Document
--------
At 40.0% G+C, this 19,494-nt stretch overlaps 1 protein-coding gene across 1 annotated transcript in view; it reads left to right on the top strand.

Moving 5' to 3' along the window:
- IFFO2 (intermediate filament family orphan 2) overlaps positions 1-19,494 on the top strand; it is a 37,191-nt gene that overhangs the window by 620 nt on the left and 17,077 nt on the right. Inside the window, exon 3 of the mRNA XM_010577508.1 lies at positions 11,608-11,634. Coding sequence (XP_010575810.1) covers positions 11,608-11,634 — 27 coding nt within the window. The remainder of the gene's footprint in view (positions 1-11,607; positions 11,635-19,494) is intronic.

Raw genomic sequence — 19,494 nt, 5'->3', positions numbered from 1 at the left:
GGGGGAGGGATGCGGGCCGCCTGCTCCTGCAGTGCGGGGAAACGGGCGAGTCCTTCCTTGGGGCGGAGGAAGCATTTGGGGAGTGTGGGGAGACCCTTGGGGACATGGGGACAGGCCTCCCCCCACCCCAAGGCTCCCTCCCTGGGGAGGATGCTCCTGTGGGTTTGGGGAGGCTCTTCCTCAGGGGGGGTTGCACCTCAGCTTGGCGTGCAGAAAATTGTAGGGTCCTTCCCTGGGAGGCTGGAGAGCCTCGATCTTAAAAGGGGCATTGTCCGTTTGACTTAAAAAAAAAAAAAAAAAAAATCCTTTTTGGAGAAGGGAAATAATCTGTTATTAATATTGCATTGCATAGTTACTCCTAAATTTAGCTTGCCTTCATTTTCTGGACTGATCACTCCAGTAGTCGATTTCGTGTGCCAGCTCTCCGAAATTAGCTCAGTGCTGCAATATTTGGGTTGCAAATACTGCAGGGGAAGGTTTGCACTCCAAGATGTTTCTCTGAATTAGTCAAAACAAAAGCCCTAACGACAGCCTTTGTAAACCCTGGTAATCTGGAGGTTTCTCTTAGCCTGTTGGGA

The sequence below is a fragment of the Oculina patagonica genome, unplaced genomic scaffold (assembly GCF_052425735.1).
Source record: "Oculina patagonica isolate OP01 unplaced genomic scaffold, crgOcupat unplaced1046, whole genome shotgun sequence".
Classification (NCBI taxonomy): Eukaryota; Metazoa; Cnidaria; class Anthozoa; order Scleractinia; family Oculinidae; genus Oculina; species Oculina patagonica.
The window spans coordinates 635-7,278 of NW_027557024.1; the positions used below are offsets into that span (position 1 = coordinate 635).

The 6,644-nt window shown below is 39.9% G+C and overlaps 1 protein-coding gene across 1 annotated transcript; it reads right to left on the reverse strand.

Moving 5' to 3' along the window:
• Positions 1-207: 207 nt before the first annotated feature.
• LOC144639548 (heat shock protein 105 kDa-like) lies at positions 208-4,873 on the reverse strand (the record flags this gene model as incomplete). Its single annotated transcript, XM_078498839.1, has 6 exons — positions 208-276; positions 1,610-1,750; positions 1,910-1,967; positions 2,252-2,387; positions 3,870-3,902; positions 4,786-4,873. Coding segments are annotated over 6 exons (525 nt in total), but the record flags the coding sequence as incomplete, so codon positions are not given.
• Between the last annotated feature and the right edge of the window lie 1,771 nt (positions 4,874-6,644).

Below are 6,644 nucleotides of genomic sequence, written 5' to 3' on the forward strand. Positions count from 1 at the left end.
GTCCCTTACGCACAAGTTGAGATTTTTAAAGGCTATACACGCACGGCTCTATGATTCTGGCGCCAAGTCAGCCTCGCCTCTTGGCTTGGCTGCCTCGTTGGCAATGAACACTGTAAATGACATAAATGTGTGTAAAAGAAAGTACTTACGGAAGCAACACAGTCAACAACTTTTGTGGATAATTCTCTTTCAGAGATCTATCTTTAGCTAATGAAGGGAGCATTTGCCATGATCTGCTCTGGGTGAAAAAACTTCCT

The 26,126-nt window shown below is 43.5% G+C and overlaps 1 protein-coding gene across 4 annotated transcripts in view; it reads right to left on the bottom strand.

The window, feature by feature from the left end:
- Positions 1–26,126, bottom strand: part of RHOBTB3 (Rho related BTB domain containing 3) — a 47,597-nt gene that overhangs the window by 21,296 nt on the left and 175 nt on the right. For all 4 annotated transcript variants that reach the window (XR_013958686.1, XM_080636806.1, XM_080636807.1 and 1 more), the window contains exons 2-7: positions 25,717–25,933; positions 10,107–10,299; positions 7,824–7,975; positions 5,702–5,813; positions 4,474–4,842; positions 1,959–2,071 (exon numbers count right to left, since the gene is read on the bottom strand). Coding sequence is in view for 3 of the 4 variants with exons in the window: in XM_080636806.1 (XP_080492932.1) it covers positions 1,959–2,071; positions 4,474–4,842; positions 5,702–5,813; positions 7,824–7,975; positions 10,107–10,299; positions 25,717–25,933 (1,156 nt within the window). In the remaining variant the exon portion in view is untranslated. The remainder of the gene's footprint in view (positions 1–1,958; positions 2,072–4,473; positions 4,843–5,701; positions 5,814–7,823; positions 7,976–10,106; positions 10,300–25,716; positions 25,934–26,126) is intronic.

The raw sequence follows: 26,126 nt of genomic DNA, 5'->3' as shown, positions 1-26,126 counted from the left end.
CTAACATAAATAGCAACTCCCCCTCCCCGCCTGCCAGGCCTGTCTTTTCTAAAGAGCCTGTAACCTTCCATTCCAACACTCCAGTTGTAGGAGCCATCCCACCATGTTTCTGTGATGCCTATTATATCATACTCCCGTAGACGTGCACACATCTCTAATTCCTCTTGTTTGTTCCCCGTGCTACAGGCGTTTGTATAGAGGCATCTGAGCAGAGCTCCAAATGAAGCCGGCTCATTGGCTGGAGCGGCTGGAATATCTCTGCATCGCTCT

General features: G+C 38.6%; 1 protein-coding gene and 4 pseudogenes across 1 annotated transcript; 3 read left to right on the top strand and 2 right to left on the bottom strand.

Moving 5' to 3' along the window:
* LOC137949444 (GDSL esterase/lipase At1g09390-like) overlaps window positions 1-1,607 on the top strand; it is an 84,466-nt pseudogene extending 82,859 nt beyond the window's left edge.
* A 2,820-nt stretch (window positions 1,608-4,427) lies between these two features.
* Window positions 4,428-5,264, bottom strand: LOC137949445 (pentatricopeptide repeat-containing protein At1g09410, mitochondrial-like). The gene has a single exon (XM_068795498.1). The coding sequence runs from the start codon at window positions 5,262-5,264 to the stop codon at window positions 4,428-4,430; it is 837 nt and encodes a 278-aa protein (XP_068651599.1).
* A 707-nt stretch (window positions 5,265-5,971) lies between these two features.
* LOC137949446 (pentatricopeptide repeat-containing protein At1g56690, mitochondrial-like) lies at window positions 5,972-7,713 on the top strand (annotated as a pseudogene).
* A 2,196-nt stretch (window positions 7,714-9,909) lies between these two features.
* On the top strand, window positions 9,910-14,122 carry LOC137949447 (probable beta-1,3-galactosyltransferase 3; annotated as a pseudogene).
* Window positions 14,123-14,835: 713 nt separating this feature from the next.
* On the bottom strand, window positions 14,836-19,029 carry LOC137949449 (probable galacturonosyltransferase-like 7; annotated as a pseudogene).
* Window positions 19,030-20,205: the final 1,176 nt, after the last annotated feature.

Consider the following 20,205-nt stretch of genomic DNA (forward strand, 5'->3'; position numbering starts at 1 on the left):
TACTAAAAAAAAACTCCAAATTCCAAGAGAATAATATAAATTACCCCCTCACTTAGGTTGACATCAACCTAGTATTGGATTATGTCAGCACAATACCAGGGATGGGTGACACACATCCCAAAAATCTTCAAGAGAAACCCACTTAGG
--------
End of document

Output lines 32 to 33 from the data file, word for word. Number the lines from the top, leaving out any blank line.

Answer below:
* On the bottom strand, window positions 14,836-19,029 carry LOC137949449 (probable galacturonosyltransferase-like 7; annotated as a pseudogene).
* Window positions 19,030-20,205: the final 1,176 nt, after the last annotated feature.